Uluru-Kata Tjuta National Park

Uluru is a place in Australia I always wanted to visit. It is my second reason to visit the country, right after the Great Barrier Reef. At the same time, this place wins in fascination, even before I learnt scuba dive, this huge rock fascinated me, when I saw in photos and movies. Deserts in general fascinates me, I believe what attracts me it is the immensity, like the sea, they are a dry version o the sea, it makes us feel small, to respect the nature. Movies as Rabbit-Proof Fence, A Cry in the Dark, The Adventures of Priscilla, Queen of the Desert, showed me the Australian Outback, this enigmatic desert.

On my arrival at Yulara I got I little disappointed because there was no village, it was only a resort, and I don’t like big resorts, they are the same everywhere, even airports can have more personality. However, the 4 days there seduced me and I changed my mind.  On my first day I met Star and he invited me to see Allison for a talk on aboriginal’s culture (See Star post on that). On the evening we were photographing the stars of a long time until the moon showed up around midnight. The desert sky was amazing.

On my second day, Star and I went to the Valley of the Winds walk at Kata Tjuta (Olgas). In the bus, we met the friendly Sanami who accompanied us during the whole walk. I was relatively long, about 8km, and if we add the heat, it can get to 42° C in the afternoon. We laughed a lot during the journey, speaking words in Japanese, German, Spanish, Italian…  It was a fun walk.

Kata Tjuta is a sacred place to local communities and means “many heads”. The curves of the rocks and the ups and downs made the journey smooth and attractive. In one of the rock alley, Star creamed a Tibetan mantra “Om Mani Padme Hum” in order to hear the eco. By surprise, someone away answered us after the eco sound. Right after a man approached us asking if we also had been to Tibet, we said no. He said they had been there before Australia and it was his son who answered us. The just came from there and in every trekking, the local people there would sing those mantras. We chatted a bit with him, it was interesting the connection: Star teaches yoga in Bali, I learn the same mantra in Salvador, Brazil, the German man had met his son’s mother in Bali, and they were singing the mantras on Tibet trekking. Interesting… After the long walk I spend the rest of the day by the pool in the hotel, listening to Australian country music, after all, I was in the Australian outback.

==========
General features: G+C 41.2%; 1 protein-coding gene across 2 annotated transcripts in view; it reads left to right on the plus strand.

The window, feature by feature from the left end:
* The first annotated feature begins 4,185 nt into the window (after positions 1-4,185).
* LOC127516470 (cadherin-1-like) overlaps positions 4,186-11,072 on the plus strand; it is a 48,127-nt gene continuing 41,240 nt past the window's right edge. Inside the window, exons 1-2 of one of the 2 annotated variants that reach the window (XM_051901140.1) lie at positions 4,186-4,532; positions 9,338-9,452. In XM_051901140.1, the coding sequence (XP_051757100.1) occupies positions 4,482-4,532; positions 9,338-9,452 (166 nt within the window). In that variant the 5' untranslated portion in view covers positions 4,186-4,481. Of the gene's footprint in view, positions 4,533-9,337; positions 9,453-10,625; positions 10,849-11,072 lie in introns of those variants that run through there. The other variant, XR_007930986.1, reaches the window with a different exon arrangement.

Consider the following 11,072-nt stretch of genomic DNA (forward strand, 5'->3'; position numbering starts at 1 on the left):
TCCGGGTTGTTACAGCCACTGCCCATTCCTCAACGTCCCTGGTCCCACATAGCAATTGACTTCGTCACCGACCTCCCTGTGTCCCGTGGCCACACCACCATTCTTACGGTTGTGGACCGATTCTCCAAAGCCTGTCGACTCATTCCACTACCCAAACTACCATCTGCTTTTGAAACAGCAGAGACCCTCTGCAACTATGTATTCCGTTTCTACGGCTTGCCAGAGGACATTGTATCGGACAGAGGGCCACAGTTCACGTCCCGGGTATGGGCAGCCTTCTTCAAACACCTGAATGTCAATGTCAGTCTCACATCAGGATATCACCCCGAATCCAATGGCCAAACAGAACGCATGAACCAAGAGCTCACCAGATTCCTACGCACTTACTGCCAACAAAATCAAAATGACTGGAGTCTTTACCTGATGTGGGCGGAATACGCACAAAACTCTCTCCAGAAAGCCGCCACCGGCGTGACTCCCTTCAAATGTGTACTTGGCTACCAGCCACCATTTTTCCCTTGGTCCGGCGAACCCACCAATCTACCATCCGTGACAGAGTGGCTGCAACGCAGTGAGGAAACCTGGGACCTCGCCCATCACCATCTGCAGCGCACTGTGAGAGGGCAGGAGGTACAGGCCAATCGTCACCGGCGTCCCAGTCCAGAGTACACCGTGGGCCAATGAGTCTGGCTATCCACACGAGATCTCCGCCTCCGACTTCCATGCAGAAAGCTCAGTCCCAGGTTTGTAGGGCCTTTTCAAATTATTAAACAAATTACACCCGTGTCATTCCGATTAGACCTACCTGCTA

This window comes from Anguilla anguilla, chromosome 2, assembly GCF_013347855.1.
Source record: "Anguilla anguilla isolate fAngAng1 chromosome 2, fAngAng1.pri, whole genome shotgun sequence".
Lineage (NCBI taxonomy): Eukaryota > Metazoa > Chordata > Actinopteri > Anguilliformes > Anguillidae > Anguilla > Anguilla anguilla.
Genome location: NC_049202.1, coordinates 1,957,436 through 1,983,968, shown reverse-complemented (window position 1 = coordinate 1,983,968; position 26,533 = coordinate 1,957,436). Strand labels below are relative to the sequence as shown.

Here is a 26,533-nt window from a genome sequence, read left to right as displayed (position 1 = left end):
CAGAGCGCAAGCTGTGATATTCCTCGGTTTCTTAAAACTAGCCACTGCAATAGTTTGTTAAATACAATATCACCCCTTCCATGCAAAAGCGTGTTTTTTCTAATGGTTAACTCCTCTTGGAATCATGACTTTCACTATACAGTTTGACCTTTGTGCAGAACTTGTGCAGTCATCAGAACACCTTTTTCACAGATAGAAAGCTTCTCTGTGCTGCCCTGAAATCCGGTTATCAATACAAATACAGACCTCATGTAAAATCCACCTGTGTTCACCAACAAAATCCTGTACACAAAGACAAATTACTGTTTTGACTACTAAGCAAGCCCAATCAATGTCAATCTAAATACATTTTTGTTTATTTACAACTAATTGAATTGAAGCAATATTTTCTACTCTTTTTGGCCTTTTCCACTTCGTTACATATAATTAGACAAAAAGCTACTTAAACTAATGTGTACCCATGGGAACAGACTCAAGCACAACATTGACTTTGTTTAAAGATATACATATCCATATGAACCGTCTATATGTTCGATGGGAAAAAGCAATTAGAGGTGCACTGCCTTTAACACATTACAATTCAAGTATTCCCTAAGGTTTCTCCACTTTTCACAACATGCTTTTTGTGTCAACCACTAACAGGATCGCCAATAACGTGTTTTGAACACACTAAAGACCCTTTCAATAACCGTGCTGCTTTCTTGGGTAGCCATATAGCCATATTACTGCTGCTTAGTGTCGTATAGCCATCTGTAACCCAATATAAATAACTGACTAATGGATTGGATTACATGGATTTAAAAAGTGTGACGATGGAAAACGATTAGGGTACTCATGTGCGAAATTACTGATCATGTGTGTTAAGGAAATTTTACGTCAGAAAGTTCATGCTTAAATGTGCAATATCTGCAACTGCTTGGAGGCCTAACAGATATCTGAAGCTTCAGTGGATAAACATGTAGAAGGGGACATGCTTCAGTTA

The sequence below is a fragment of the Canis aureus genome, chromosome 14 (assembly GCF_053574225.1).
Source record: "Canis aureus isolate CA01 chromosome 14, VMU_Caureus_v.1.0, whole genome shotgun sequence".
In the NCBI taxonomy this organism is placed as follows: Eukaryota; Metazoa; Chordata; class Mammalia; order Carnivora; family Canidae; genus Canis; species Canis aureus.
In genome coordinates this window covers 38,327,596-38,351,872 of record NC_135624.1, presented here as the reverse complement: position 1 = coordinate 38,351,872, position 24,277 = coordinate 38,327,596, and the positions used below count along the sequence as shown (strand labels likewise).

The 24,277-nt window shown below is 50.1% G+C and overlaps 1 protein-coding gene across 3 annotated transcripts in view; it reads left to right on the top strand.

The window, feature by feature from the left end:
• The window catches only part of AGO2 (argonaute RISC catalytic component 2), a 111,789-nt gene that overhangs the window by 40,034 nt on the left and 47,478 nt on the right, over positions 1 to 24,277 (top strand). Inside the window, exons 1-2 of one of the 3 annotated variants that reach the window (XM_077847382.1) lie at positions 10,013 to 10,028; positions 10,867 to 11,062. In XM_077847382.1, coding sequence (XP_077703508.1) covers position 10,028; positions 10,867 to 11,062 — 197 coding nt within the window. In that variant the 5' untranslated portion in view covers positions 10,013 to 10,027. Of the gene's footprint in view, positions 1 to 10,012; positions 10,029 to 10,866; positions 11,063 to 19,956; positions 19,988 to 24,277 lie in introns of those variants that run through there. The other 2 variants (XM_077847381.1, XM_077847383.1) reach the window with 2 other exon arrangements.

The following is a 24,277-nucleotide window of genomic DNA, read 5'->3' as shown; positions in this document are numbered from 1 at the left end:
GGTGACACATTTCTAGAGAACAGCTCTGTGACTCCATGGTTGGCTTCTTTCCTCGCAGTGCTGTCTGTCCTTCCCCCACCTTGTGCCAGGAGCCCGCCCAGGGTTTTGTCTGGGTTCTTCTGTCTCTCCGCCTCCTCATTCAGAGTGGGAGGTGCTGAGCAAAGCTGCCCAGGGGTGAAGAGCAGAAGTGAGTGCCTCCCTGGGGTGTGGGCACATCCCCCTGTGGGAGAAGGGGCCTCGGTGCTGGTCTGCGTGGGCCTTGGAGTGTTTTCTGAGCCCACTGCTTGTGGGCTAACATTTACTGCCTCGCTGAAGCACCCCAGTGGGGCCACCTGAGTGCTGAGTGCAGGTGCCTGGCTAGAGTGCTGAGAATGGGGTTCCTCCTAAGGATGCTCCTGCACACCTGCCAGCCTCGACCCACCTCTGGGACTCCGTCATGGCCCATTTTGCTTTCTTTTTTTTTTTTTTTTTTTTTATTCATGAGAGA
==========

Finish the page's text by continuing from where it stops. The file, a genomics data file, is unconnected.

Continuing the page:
On my third day I went for a helicopter tour. It was my first time in a helicopter, it was small and looked like a giant inset. The flight was smooth, it seemed we were very light floating the sky. Seeing the rocks from above it was incredible. First we flew above Kata Tjuta, it was interesting to be able to see the whole rock formation and try to guess where I had been the day before. After we went to Uluru, fascinating the rock, it is impossible not to stare at it. We could also see from far way aborigines community near Uluru and the resort complex, from above it looks more friendly, like a little town.

The same afternoon I got a bus in order to do some of the walks in Uluru and to see the sunset. I stared at Liru walk, it was a bit cloudy, the heat was not that strong and I was alone, I love the feeling of being alone in the desert. Well, not that alone, during the whole walk flies were accompanying me. They liked to go into my mouth, nose and ears, it was unbearable. Soon I arrived to the rock to do the Mala walk  (Kantju Gorge) where I saw many people, tour groups. I could not stay with the groups, I did the right choice of not getting a tour, I was not in the mood to be surrounded by so many people. I tried, whenever it was possible, to be away from them, to be by myself. The end of the day was on a lookout to see the sunset. It was beautiful, incredible the colors and different tonalities.

The 4 days I spent at Uluru-Kata Tjuta National Park were among the best of the trip. More and more I see how nature is important to me and how this kind of places fascinate me.

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One comment to Uluru-Kata Tjuta National Park

  • […] cruzar o deserto da Austrália caminhando sozinha por quase 3 mil quilômetros. Já estive em Uluru, perto de Alice Spring, e só fazíamos caminhadas de 5 da manhã até umas 11 horas. Depois disso, […]

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